IT IS ORDERED that the Clerk of Court shall prepare for Defendants GODINEZ, BENTON, REDNOUR and OAKLEY (1) Form 5 (Notice of a Lawsuit and Request to Waive Service of a Summons), and (2) Form 6 (Waiver of Service of Summons). The Clerk is DIRECTED to mail these forms, a copy of the complaint, and this Memorandum and Order to each Defendant's place of employment as identified by Plaintiff. If a Defendant fails to sign and return the Waiver of Service of Summons (Form 6) to the Clerk within 30 days from the date the forms were sent, the Clerk shall take appropriate steps to effect formal service on that Defendant, and the Court will require that Defendant to pay the full costs of formal service, to the extent authorized by the Federal Rules of Civil Procedure.

IT IS FURTHER ORDERED that, with respect to a Defendant who no longer can be found at the work address provided by Plaintiff, the employer shall furnish the Clerk with the Defendant's current work address, or, if not known, the Defendant's last-known address. This information shall be used only for sending the forms as directed above or for formally effecting service. Any documentation of the address shall be retained only by the Clerk. Address information shall not be maintained in the court file or disclosed by the Clerk.

IT IS FURTHER ORDERED that Plaintiff shall serve upon Defendants (or upon defense counsel once an appearance is entered), a copy of every pleading or other document submitted for consideration by the Court. Plaintiff shall include with the original paper to be filed a certificate stating the date on which a true and correct copy of the document was served on Defendants or counsel. Any paper received by a district judge or magistrate judge that has not been filed with the Clerk or that fails to include a certificate of service will be disregarded by the Court.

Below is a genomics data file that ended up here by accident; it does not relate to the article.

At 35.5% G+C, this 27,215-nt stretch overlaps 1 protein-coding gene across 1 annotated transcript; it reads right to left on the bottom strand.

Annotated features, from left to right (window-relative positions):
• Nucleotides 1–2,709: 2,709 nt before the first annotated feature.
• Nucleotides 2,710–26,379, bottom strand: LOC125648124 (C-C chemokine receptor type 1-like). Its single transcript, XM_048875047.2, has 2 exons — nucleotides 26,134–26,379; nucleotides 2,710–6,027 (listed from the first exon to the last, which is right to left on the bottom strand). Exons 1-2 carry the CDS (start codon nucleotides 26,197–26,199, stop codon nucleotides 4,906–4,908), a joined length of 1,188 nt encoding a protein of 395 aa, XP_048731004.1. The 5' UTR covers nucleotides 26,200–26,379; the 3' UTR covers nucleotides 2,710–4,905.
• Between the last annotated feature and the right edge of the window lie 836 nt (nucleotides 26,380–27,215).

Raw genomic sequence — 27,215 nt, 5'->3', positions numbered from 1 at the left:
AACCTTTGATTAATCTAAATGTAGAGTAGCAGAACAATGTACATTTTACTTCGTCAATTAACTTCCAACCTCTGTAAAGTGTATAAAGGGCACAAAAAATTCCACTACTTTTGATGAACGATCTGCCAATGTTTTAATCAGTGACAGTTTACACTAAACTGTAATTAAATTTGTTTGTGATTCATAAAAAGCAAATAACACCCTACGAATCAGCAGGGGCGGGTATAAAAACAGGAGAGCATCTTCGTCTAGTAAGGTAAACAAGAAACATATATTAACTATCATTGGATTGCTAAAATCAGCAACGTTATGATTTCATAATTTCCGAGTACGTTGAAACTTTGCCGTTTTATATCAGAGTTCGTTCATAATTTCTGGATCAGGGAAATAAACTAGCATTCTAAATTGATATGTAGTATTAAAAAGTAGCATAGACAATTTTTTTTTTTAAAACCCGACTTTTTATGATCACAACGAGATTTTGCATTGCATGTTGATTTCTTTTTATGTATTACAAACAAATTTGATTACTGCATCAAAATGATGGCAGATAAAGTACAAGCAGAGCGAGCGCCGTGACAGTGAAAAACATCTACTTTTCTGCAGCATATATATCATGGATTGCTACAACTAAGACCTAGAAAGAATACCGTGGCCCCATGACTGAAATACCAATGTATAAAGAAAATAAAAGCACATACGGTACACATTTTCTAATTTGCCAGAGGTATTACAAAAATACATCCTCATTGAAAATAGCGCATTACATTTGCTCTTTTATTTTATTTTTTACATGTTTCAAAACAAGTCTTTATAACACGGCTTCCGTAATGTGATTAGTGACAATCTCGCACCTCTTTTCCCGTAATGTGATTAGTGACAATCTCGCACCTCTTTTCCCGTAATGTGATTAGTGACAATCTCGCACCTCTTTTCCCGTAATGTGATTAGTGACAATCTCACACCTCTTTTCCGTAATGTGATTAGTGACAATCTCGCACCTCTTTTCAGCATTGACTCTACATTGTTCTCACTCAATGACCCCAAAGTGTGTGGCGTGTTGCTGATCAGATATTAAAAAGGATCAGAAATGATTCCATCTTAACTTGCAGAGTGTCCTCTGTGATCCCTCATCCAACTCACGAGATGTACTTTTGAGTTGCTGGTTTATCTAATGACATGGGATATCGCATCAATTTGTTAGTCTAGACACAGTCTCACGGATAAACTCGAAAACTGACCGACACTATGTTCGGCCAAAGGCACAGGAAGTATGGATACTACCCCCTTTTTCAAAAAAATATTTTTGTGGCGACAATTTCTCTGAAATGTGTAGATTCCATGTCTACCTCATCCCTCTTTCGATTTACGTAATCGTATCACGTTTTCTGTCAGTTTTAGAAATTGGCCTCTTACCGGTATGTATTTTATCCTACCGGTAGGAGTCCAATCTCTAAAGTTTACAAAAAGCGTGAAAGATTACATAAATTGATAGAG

Defendants are ORDERED to timely file an appropriate responsive pleading to the complaint and shall not waive filing a reply pursuant to 42 U.S.C. § 1997e(g).

Pursuant to Local Rule 72.1(a)(2), this action is REFERRED to United States Magistrate Judge Williams for further pre-trial proceedings.

IT IS FURTHER ORDERED that this entire matter shall be REFERRED to United States Magistrate Judge Williams for disposition, pursuant to Local Rule 72.2(b)(2) and 28 U.S.C. § 636(c), if all parties consent to such a referral.

Finally, Plaintiff is ADVISED that he is under a continuing obligation to keep the Clerk of Court and each opposing party informed of any change in his address; the Court will not independently investigate his whereabouts. This shall be done in writing and not later than 7 days after a transfer or other change in address occurs. Failure to comply with this order will cause a delay in the transmission of court documents and may result in dismissal of this action for want of prosecution. See FED. R. CIV. P. 41(b).


MICHAEL J. REAGAN United States District Judge